Iridoviridae


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Iridoviridae

[i‚rid·ə′vir·ə‚dē]
(virology)
A family of double-stranded deoxyribonucleic acid-containing animal viruses that infects invertebrates and is characterized by an icosahedral virion that has a yellow-green glow in centrifuged pellets.
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Ranaviruses, which belong to the family Iridoviridae, have been detected in a wide range of amphibian populations in Europe (Martel et al., 2012), Australia (Speare and Smith, 1992), South America (Fox et al., 2006), North America (Souza et al., 2012) and Asia (He et al., 2002).
double-stranded DNA viruses from the family Iridoviridae, which infect fish, amphibians, and reptiles, typically causing external and internal hemorrhaging and necrosis.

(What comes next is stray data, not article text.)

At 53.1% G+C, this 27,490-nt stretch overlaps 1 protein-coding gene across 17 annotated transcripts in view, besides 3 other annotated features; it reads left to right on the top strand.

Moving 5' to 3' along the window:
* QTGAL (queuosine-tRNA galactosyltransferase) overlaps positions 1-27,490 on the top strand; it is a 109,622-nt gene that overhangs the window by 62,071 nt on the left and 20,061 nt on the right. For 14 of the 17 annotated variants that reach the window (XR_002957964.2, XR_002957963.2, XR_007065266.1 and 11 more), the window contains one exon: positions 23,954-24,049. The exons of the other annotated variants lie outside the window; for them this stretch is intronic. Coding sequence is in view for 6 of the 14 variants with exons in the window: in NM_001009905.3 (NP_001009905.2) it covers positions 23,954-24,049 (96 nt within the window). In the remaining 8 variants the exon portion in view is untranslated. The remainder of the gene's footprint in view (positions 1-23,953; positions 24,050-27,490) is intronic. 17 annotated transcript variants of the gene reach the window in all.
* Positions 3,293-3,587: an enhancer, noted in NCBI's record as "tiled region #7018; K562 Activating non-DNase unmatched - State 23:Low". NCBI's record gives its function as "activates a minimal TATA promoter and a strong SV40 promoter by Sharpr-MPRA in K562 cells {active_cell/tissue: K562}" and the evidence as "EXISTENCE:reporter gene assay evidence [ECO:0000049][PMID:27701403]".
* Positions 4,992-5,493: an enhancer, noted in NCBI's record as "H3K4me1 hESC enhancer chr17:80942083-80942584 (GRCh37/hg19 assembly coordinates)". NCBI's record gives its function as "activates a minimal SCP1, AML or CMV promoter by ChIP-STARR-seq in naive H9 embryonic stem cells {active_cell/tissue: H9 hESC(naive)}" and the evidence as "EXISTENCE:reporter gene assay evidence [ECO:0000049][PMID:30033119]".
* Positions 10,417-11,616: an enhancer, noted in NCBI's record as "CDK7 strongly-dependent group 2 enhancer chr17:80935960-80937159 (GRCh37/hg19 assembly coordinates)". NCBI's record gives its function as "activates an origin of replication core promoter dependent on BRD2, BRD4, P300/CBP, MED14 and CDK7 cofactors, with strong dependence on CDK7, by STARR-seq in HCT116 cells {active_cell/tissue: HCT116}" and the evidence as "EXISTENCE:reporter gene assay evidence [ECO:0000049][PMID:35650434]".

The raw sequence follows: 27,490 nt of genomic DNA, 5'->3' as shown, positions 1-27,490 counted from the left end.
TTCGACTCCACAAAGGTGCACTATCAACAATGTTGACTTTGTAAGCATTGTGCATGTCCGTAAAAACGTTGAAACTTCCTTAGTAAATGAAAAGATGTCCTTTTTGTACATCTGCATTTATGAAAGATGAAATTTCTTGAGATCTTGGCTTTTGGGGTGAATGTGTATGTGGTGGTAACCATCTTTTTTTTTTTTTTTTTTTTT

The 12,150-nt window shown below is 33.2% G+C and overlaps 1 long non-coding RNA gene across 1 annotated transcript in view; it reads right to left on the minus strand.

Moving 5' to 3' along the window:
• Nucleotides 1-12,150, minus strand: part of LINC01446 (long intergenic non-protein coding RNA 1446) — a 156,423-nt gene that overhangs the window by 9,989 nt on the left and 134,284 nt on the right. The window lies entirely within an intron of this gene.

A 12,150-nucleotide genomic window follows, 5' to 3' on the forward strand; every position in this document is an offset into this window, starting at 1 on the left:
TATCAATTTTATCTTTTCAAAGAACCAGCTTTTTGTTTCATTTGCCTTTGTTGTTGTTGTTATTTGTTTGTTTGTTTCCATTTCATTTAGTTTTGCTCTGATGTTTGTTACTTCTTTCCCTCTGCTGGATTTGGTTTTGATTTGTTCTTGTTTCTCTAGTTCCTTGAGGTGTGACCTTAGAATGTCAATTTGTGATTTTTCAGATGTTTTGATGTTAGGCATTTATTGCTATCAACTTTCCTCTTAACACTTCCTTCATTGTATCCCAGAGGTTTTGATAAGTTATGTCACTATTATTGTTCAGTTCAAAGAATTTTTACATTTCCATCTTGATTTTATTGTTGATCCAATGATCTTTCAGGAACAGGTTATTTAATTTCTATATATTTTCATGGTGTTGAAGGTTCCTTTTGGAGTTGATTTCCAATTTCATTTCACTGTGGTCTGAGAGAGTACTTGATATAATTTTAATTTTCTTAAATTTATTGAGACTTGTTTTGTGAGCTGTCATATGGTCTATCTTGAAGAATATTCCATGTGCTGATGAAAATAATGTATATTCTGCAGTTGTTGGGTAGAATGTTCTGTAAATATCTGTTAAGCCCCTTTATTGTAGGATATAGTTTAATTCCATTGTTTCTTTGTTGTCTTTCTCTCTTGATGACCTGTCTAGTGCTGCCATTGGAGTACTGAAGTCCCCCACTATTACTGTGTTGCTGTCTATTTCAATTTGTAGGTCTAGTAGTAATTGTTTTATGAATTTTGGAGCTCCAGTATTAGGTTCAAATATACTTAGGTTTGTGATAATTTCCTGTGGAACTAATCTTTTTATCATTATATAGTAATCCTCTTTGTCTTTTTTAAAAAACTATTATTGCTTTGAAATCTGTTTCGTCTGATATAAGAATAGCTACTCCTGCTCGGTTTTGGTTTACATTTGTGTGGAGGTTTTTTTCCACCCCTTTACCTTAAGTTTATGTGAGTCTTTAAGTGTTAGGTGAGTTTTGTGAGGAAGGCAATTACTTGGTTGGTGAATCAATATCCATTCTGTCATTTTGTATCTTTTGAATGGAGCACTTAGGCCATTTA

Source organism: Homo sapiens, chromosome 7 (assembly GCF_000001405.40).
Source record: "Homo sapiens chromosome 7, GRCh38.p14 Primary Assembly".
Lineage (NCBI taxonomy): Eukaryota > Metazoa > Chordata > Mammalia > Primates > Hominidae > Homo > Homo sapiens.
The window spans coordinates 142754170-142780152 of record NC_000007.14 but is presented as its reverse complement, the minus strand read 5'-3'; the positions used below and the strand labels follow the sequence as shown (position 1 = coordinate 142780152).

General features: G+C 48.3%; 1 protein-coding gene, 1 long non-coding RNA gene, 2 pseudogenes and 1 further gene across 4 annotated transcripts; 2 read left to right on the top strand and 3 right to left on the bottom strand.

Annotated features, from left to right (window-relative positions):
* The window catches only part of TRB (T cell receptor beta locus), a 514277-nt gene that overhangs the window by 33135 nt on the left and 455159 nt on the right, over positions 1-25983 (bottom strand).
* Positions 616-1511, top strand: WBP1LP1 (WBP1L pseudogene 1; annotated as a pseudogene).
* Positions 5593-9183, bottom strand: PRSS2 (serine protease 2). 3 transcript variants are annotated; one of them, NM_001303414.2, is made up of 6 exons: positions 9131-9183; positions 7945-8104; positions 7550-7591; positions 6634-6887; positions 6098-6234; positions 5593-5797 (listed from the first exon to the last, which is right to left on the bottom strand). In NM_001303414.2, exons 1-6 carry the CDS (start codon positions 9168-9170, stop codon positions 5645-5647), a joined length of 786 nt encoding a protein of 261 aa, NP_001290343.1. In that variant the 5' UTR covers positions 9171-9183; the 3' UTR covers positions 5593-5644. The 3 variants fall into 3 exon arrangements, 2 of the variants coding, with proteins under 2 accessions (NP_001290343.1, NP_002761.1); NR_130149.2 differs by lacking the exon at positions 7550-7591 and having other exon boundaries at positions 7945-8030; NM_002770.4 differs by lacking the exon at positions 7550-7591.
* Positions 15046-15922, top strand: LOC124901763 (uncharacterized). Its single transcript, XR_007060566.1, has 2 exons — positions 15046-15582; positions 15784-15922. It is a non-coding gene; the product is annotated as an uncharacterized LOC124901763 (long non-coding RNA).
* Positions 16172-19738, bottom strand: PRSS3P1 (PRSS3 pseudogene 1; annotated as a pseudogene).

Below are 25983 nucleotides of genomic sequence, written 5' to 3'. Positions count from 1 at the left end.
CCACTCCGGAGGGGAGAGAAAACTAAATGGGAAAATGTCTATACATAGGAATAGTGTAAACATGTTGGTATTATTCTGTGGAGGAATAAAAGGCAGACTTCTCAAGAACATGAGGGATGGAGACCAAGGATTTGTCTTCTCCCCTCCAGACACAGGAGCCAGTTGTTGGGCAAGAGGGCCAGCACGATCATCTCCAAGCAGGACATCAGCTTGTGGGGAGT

Ranavirosis is caused by ico-sahedral cytoplasmic DNA viruses that belong to the family Iridoviridae, in particular by 4 species of Ranavirus: Frog Virus 3 (FV3), Bohle iridovirus, Ambystoma tigrinum virus, and a possible species Rana catesbeiana virus Z.
Viruses reported in marine shellfish include Herperviridae, Iridoviridae, Papovaridae, Togaviridae, Retroviridae, Reviridae, and Paramyxoviridae.
Frog Virus 3 is a member of the family Iridoviridae. The cascade of viral gene expression is divided into two stages, early and late, that take places within the nucleus and cytoplasm, respectively.
Six ORFs encode proteins with closest relatives in virus families such as Poxviridae and Iridoviridae (9).